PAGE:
The analysis presented in this report and the accompanying fact sheet about the Black population of the United States combines the latest data available from multiple data sources. It is mainly based on data from the U.S. Census Bureau’s 2006-2019 American Community Surveys (ACS) and the following U.S. decennial censuses provided through the Integrated Public Use Microdata Series (IPUMS) from the University of Minnesota: 1900, 1910, 1920, 1930, 1940, 1950, 1960, 1970 (form 2), 1980, 1990 and 2000. The ACS is used to present demographic and economic characteristics for each group.
This data was collected before the COVID-19 pandemic.
This report relies on self-identification of race and ethnicity in U.S. Census Bureau products (decennial censuses and iterations of the American Community Survey) to identify the nation’s Black population. However, an individual’s racial and ethnic self-identification may not be fixed and instead can change over time. In addition, the racial and ethnic categories used by the U.S. Census Bureau can change as the way the nation sees itself changes (see the “Measuring ethnic and racial identity” section of this report for more details on census years). These changes may impact how many people identify as Black (or any other race).
Unless otherwise noted, adults are those who are ages 18 and older.
U.S. Black population or total Black population refers to all people who self-identify as Black in the United States. This includes those who say their race is only Black; those who say Black is one of two or more races in their background; and those who say they their race is Black, or that one of their races is Black but also indicate they are of Hispanic or Latino or Black origin. The terms Black population and Black people are used interchangeably in this report.
The terms single-race Black and Black alone are used interchangeably throughout the report to refer to the same population. This population is made up of individuals who self-identify only as Black and do not identify as Hispanic or Latino.
The term multiracial Black is used to refer to people who self-identify as two or more races and do not identify as Hispanic or Latino.
The term Black Hispanic is used to refer to those who self-identify as Black and Hispanic or Latino, as well as those who self-identify as multiracial Black and Hispanic or Latino.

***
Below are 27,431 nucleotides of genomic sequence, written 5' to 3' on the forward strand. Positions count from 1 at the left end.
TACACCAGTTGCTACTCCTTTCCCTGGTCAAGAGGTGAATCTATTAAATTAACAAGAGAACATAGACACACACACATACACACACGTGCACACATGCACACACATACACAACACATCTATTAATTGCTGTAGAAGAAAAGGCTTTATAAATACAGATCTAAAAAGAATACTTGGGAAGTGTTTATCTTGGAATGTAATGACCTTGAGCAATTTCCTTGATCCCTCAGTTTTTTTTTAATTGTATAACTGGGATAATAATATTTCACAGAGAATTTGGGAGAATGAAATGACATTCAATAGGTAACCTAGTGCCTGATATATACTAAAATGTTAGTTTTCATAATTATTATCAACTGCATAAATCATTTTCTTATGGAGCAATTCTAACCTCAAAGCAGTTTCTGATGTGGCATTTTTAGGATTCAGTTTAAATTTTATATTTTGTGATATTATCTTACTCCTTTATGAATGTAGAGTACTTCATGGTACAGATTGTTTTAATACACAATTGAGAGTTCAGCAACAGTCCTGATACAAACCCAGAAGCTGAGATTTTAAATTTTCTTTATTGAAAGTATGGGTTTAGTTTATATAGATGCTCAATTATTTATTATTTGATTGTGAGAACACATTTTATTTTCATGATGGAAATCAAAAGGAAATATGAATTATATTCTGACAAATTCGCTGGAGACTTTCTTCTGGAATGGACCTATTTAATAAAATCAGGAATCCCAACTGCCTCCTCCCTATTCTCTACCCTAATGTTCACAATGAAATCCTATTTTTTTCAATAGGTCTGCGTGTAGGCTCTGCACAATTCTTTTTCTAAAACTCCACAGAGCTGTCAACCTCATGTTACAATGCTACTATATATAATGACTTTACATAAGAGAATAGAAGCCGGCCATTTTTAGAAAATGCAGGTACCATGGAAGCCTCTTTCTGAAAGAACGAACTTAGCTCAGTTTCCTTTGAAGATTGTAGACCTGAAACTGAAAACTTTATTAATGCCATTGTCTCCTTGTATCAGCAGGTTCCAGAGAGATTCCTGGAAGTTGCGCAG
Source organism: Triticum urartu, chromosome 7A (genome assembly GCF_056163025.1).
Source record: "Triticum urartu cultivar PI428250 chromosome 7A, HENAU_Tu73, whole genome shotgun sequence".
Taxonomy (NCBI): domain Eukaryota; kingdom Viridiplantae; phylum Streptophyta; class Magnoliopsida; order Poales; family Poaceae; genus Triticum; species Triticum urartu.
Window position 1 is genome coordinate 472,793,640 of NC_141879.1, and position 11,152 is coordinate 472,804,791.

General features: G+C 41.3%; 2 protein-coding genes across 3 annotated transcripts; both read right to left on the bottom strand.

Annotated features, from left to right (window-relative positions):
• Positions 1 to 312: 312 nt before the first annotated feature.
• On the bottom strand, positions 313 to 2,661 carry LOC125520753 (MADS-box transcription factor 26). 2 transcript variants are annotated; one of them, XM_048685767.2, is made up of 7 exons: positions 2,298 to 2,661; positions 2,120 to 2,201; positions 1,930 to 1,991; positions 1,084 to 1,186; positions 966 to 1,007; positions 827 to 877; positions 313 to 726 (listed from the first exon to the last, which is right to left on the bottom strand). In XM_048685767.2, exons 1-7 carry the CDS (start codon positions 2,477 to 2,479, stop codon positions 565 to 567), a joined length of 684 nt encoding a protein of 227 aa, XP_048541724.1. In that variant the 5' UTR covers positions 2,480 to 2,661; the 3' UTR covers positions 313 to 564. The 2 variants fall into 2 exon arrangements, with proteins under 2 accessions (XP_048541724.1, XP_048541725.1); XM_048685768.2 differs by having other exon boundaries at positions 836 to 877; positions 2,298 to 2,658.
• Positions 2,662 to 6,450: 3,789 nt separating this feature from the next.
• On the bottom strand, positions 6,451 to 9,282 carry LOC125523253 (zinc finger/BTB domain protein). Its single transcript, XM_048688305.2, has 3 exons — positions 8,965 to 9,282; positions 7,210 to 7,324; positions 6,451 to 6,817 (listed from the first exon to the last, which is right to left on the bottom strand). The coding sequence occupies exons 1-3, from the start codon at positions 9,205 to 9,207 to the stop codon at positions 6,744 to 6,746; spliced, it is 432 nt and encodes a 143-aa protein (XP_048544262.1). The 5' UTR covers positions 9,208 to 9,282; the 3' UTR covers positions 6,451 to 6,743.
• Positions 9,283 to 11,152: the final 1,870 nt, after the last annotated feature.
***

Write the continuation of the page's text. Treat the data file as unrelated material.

The terms Hispanic or Latino are used interchangeably throughout this report.
White refers to people who self-identify as White only (single race) and do not identify as Hispanic or Latino.
Asian refers to people who self-identify as Asian only (single race) and do not identify as Hispanic or Latino.
U.S. born refers to people who are U.S. citizens at birth, including those born in the United States, Puerto Rico, U.S. territories and those born in other countries to parents at least one of whom was a U.S. citizen.
Foreign born refers to people born outside of the United States to parents neither of whom was a U.S. citizen. The terms foreign born and immigrant are used interchangeably in this report.
In this report, we refer to several generations. These are defined by their birth years and ages in 2019 as follows:
|Generation||Birth years||Age in 2019|
|Generation Z (Gen Z)*||1997-2012||7-22|
|Generation X (Gen X)||1965-1980||39-54|
|Baby Boomer (Boomer)||1946-1964||55-73|
|Greatest||Before 1928||92 and older|
The Black population of the United States is diverse. Its members have varied histories in the nation – many are descendants of enslaved people, while others are recently arrived immigrants. The Black population also has nuanced ethnic and racial identities reflecting intermarriage and international migration. As a result, there are key distinctions in demographic and economic characteristics between different parts of the national Black population, highlighting its diverse multitude of backgrounds.
The U.S. Black population is also growing. In 2019, 46.8 million people in the U.S. identified their race as Black, either alone or as part of a multiracial or ethnic background. That is up from 36.2 million in 2000.1 The Black share of the U.S. population is higher today than in 2000 as well. About 14% of the national population said they were Black in 2019, up from 13% who did so in 2000.